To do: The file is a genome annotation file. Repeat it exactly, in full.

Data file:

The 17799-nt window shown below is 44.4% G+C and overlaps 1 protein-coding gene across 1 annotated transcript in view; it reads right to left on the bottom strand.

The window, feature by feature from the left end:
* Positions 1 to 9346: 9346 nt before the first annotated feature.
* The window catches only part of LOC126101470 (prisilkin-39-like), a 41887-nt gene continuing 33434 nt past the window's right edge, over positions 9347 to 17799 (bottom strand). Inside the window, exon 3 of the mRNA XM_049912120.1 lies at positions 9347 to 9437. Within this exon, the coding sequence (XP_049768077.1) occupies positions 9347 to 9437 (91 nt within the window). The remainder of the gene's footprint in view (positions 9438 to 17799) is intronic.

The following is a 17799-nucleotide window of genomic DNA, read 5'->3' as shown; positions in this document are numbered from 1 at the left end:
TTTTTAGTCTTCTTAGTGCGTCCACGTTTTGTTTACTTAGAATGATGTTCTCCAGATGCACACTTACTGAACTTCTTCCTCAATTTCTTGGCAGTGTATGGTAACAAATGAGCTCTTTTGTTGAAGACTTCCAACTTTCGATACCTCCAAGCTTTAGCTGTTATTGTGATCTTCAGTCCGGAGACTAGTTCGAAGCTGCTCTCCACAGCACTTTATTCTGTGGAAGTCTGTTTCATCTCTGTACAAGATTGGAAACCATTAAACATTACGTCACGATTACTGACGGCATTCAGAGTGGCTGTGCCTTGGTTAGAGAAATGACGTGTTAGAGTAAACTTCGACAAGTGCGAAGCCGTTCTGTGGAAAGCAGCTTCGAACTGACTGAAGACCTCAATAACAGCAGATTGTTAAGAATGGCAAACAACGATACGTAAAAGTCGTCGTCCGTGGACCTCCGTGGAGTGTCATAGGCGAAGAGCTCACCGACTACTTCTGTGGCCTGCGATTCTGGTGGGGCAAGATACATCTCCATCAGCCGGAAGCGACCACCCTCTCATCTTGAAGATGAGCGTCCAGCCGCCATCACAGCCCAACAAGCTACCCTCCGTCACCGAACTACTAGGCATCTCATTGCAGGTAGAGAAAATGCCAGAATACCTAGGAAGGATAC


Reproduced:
The 17799-nt window shown below is 44.4% G+C and overlaps 1 protein-coding gene across 1 annotated transcript in view; it reads right to left on the bottom strand.

The window, feature by feature from the left end:
* Positions 1 to 9346: 9346 nt before the first annotated feature.
* The window catches only part of LOC126101470 (prisilkin-39-like), a 41887-nt gene continuing 33434 nt past the window's right edge, over positions 9347 to 17799 (bottom strand). Inside the window, exon 3 of the mRNA XM_049912120.1 lies at positions 9347 to 9437. Within this exon, the coding sequence (XP_049768077.1) occupies positions 9347 to 9437 (91 nt within the window). The remainder of the gene's footprint in view (positions 9438 to 17799) is intronic.

The following is a 17799-nucleotide window of genomic DNA, read 5'->3' as shown; positions in this document are numbered from 1 at the left end:
TTTTTAGTCTTCTTAGTGCGTCCACGTTTTGTTTACTTAGAATGATGTTCTCCAGATGCACACTTACTGAACTTCTTCCTCAATTTCTTGGCAGTGTATGGTAACAAATGAGCTCTTTTGTTGAAGACTTCCAACTTTCGATACCTCCAAGCTTTAGCTGTTATTGTGATCTTCAGTCCGGAGACTAGTTCGAAGCTGCTCTCCACAGCACTTTATTCTGTGGAAGTCTGTTTCATCTCTGTACAAGATTGGAAACCATTAAACATTACGTCACGATTACTGACGGCATTCAGAGTGGCTGTGCCTTGGTTAGAGAAATGACGTGTTAGAGTAAACTTCGACAAGTGCGAAGCCGTTCTGTGGAAAGCAGCTTCGAACTGACTGAAGACCTCAATAACAGCAGATTGTTAAGAATGGCAAACAACGATACGTAAAAGTCGTCGTCCGTGGACCTCCGTGGAGTGTCATAGGCGAAGAGCTCACCGACTACTTCTGTGGCCTGCGATTCTGGTGGGGCAAGATACATCTCCATCAGCCGGAAGCGACCACCCTCTCATCTTGAAGATGAGCGTCCAGCCGCCATCACAGCCCAACAAGCTACCCTCCGTCACCGAACTACTAGGCATCTCATTGCAGGTAGAGAAAATGCCAGAATACCTAGGAAGGATAC